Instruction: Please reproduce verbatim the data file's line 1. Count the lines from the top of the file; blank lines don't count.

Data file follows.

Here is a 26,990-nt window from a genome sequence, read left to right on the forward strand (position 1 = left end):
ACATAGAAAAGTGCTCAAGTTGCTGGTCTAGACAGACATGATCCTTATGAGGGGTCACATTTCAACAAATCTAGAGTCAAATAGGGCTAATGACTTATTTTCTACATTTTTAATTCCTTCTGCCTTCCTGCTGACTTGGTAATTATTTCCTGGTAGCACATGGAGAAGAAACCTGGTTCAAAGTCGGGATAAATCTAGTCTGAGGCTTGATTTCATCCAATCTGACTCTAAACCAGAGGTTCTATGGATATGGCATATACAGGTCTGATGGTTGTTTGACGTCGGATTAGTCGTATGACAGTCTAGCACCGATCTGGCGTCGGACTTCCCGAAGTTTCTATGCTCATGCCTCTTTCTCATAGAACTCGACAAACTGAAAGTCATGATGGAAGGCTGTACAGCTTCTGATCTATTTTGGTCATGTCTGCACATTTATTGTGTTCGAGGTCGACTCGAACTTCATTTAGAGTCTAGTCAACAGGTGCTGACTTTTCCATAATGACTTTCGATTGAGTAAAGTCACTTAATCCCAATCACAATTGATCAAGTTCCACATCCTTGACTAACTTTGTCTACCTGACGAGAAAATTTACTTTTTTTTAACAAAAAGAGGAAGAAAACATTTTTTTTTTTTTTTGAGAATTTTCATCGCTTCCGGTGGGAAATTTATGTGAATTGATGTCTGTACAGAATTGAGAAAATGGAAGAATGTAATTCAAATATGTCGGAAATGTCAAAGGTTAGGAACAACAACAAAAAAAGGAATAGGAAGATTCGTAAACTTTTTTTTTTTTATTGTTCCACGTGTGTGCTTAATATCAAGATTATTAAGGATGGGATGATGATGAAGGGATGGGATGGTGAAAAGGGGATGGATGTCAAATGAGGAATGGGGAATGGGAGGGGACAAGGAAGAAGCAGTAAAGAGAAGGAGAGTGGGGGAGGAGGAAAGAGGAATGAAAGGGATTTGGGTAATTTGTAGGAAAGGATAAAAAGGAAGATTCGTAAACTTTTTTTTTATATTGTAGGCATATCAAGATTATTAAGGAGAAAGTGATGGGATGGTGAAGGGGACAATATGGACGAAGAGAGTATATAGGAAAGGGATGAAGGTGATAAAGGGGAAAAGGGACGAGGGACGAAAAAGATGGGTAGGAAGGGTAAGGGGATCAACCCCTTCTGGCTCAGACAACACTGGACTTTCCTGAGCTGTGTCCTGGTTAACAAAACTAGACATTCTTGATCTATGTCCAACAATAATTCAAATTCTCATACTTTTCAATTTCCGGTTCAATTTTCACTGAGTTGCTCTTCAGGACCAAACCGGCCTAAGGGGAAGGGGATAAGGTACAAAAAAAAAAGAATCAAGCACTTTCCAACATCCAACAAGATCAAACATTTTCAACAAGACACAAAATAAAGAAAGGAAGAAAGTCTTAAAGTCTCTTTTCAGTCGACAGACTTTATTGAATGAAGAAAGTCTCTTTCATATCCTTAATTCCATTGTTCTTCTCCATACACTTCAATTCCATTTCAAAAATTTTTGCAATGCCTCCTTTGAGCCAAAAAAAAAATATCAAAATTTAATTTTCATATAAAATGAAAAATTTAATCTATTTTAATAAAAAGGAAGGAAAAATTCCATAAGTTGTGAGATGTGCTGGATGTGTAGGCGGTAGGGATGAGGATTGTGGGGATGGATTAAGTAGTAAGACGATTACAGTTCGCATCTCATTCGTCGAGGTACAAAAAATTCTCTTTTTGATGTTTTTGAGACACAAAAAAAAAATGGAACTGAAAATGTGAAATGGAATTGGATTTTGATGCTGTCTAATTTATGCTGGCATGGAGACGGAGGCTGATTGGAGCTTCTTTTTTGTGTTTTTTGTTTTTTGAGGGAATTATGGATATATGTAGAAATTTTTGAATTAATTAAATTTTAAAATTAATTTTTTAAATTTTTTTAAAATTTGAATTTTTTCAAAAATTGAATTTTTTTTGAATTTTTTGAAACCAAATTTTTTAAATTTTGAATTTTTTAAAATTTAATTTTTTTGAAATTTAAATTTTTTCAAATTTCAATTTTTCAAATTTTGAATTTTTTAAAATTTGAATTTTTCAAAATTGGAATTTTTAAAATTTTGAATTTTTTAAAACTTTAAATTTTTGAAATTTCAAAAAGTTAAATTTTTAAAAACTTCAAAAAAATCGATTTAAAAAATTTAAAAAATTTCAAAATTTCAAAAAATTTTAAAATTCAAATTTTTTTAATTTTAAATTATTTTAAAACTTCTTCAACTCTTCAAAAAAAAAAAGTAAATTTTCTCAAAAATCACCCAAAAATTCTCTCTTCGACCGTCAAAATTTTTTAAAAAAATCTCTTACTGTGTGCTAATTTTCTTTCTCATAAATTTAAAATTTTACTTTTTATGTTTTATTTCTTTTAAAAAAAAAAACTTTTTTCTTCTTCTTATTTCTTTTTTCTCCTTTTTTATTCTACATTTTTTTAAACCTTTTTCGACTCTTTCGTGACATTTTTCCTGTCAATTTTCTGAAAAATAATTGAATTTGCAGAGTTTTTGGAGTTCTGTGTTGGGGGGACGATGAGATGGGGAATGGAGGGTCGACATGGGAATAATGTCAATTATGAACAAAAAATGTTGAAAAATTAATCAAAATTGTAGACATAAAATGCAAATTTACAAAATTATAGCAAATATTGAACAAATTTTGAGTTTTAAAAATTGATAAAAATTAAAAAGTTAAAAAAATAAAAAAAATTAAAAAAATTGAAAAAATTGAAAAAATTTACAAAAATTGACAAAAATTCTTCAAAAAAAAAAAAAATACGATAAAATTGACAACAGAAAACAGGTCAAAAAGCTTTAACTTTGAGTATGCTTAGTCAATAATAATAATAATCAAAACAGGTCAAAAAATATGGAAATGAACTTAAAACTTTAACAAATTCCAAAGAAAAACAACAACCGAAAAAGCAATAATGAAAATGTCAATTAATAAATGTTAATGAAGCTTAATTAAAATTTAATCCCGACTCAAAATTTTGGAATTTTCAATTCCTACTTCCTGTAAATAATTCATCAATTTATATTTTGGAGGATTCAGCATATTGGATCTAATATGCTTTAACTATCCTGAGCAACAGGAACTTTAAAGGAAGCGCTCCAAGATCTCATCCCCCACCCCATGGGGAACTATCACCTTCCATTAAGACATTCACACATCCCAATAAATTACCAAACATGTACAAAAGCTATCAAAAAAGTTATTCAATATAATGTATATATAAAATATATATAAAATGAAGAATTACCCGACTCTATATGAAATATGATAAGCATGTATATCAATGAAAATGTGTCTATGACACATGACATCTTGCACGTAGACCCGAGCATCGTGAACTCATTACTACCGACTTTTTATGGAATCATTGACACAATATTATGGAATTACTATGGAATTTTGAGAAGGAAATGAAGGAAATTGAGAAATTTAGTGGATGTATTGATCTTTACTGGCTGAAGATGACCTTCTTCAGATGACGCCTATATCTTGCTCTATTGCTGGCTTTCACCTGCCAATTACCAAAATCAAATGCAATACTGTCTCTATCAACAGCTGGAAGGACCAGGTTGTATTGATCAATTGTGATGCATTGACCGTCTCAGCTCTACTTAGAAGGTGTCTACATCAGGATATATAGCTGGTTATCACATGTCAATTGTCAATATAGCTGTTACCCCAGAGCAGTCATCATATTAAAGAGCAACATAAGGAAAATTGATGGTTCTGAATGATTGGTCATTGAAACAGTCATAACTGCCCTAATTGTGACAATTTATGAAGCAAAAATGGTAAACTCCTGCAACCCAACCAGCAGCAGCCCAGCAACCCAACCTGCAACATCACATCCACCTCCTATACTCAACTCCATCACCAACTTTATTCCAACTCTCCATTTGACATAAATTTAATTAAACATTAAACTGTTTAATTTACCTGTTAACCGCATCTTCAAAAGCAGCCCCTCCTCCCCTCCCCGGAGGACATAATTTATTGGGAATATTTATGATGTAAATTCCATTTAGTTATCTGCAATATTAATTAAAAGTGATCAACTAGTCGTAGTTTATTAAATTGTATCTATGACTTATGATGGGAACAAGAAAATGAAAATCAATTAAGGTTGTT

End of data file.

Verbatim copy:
Here is a 26,990-nt window from a genome sequence, read left to right on the forward strand (position 1 = left end):